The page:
Iranganie Serasinghe: Actress and Environmental Activist

Prasanna Cooray, in Island, 18 June 2017,  with the title “Irangani: Mother figure of Sinhala Cinema and Environmental Activism””

Irangani Serasinghe needs no introduction in this country. She is convinced that as for the destruction of our environment politicians have to take the blame. She says, “The worst ar e the politicians. We have to protect our trees and environment mostly from them”, said Irangani Serasinghe. At 90, yet agile and full of vigour, she has fought man a battle, tooth and nail, on the environment front for decades.

On June 3, she chaired the seminar under the theme, “Destruction of central hills – Death of future of the country” held at Mahaweli Center in Colombo where I was one of the speakers. The seminar brought to light the environmental destruction and misery brought to the lives of the people in Welimada plain by the ongoing Uma Oya multipurpose development project. There she told me she would be 90 in a few days. On June 9 Irangani celebrated her 90th birthday.

Born into an aristocratic family, “MeedeniyaWalauwa” in Moodugomuwa in Kegalle district was Irangani’s ancestral home where she grew up. But early in her childhood she came to Colombo and did most of her schooling at Bishop’s College. She entered the University of Ceylon in 1947 from Girls’ High School, Kandy. At the beginning her father Meedeniya Rate Mahattaya, an Oxford alumnus, opposed her joining the university. After graduation she left for London, where she followed a couple of courses in theatre and drama.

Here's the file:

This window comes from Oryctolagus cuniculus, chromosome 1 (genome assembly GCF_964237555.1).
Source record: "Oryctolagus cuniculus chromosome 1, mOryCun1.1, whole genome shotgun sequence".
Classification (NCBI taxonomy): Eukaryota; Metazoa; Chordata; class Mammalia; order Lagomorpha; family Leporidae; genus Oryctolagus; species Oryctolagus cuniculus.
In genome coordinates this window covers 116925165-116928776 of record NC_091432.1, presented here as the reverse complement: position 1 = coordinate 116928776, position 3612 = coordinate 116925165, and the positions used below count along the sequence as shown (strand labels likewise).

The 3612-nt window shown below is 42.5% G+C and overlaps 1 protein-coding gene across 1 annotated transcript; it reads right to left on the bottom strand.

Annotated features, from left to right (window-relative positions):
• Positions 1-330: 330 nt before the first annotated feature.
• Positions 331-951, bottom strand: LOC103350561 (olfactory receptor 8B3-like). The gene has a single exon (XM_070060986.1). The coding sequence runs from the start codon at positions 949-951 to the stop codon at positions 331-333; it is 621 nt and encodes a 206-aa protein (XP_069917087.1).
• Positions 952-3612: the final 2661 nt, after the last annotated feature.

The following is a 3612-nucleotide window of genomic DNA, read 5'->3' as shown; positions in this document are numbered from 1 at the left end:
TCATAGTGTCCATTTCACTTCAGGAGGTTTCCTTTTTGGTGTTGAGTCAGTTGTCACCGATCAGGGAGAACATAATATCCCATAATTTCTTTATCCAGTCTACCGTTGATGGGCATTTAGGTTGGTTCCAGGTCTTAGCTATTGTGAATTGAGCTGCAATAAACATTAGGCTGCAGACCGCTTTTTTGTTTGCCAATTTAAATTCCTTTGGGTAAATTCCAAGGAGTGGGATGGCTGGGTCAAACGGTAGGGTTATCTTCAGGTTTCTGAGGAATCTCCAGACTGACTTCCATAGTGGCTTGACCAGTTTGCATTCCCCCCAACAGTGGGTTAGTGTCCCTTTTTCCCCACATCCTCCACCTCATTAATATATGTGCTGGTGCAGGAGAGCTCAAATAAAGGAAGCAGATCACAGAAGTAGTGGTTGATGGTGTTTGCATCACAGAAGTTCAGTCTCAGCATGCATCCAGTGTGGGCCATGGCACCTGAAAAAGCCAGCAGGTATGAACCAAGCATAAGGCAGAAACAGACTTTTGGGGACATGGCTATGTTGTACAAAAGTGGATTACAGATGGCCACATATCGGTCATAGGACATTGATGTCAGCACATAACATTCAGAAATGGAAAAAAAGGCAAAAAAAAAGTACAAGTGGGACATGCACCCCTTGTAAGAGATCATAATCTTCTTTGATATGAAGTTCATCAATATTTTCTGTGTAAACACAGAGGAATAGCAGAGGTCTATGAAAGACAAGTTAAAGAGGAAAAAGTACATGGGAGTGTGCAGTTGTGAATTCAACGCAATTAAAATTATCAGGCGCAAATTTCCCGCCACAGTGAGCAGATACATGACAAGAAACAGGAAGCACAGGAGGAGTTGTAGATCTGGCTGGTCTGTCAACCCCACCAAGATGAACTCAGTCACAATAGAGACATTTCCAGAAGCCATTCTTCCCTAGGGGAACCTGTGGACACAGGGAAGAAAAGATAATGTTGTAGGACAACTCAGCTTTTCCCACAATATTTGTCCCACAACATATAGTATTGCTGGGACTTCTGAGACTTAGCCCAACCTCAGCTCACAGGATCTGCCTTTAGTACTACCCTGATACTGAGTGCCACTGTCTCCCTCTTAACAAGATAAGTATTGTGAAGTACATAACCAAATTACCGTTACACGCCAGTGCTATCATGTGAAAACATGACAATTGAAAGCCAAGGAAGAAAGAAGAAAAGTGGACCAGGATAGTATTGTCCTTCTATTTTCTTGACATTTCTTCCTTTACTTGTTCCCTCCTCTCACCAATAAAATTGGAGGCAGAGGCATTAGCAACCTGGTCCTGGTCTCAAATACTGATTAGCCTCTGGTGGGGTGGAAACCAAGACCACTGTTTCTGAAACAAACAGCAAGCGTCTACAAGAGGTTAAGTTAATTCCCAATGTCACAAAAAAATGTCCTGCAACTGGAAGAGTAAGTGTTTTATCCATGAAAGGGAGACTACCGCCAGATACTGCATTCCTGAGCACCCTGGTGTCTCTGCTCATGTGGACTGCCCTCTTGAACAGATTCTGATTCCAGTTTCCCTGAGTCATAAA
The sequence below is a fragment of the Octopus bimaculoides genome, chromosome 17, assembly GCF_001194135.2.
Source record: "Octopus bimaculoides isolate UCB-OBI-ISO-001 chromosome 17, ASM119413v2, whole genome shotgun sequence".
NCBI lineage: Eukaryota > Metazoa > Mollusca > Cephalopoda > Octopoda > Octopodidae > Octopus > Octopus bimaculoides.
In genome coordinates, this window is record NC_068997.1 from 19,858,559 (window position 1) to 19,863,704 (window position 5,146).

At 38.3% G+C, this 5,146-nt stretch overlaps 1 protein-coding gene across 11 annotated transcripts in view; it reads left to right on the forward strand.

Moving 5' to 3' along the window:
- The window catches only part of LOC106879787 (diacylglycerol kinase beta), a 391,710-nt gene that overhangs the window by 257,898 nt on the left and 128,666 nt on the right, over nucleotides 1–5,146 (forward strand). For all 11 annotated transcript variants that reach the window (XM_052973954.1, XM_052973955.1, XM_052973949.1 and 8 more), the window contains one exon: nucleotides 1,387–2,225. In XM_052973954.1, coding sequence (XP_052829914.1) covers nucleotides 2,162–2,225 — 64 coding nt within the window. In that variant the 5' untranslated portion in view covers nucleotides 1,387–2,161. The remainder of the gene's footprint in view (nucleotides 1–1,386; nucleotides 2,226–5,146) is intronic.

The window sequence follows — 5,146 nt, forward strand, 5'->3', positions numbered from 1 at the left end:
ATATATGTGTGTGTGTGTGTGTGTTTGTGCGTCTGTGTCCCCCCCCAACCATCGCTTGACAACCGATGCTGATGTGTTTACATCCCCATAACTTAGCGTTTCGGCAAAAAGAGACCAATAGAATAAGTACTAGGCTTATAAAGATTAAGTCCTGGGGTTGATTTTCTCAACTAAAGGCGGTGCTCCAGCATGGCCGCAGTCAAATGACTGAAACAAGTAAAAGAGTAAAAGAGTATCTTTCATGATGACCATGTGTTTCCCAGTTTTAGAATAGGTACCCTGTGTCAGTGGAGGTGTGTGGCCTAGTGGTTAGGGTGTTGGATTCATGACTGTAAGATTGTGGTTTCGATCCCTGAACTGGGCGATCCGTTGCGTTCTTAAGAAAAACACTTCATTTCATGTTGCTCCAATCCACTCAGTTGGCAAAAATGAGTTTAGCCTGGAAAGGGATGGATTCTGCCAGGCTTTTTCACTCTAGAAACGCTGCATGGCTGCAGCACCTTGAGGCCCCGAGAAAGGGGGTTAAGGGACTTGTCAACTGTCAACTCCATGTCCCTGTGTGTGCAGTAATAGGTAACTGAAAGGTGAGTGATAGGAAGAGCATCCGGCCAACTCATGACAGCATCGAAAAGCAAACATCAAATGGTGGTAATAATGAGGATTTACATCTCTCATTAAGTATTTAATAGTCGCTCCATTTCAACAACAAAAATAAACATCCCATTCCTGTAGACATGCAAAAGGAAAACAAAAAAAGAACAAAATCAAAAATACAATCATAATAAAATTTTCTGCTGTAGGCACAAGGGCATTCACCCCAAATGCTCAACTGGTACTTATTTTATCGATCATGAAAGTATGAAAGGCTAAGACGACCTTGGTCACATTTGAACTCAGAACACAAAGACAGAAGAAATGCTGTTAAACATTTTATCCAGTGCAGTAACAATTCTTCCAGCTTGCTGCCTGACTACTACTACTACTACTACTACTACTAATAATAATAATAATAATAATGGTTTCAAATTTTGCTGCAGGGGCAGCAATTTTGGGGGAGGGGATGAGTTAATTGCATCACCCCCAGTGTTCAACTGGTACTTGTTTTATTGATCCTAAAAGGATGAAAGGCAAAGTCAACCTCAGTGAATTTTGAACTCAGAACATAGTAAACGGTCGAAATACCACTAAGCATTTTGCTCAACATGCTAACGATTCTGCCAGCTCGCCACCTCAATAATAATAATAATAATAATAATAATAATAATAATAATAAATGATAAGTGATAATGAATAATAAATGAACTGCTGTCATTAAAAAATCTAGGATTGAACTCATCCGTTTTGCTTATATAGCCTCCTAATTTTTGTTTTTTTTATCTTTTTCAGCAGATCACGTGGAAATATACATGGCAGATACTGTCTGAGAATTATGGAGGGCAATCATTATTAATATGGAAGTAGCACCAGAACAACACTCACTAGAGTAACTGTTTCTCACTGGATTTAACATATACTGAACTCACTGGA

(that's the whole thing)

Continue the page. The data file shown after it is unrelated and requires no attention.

On her return, she taught at Museaus College for a while and then worked as a journalist till she embarked on a career in performing arts.

Irangani the artiste

With her first performance in Sinhala cinema – in Lester James Peiris’s “Rekhawa” in 1956 – she hit the limelight. She was awarded “Deepashika” award that year, incidentally, thus becoming one of the first batch of recipients of a film award in Sri Lanka, She portrayed a mother’s role in that and in many films thereafter, making her the signature mother figure of Sinhala cinema. By now, Irangani has lived for 61 out of the 70-year-oldSinhala cinema, perhaps longer than anyone else.

When asked how many movies she had acted in “Lot of people ask me that question. But I really don’t know in how many films, for I have never bothered to count the films I acted in”. On the role ‘she likes most’ too she gave a similar answer. “I can’t give an answer to that either. I liked all the roles I played alike“. This speaks for the modesty of the lady.

Among the other films Irangani acted “Sandeshaya”, “Delovakathara”, “Ransalu”, “Oba dutu da”, “Bakmahadeege”, “Sagarayakmeda”,”Devanigamana”, “Dadayama”, “Awaragira”, “Pawanaraluwiya”, “Wekandawalauwa” and “Abhinikmana”, were all significant for their artistic value and the roles played by her therein. For her roles in “Oba duta da” (1967) and “Pawanaraluwiya” (1995) Irangani won the “Best Actress” awards.

She also acted in a couple of foreign movies done in Sri Lanka that include The God king (directed by Lester James Peiris), Indiana Jones and the Temple of Doom (by Steven Spielberg) and Water (by Deepa Mehta).

Irangani recollects working with Spielberg with relish. “He was impressed with the role I played, and after completing the film he told me ‘I believed you’”. Irangani also acted in some popular Sinhala teledramas of yesteryear that include “Yashorawaya”, “Doo daruwo”, “Gamperaliya”, “Muthukirilli” and “Amanda”.

But for Irangni stage is her first love. In her schooldays she took to drama like a duck takes to water. “I prefer stage acting to cinema much more. O yes, no comparison what’s so ever” quipped Irangani.

She regards the role played by her as Lady Macbeth in “Macbeth”, soon after her university days, as her best performance on stage. She also cherishes her role in the play “Antigony”. In the Sinhala theatre, Henry Jayasena’s “Apata puthe magaknethe” and DammaJagoda’s “Vesmuhunu” were two dramas she acted in.

“Ruk Rekaganno” and Environmental activism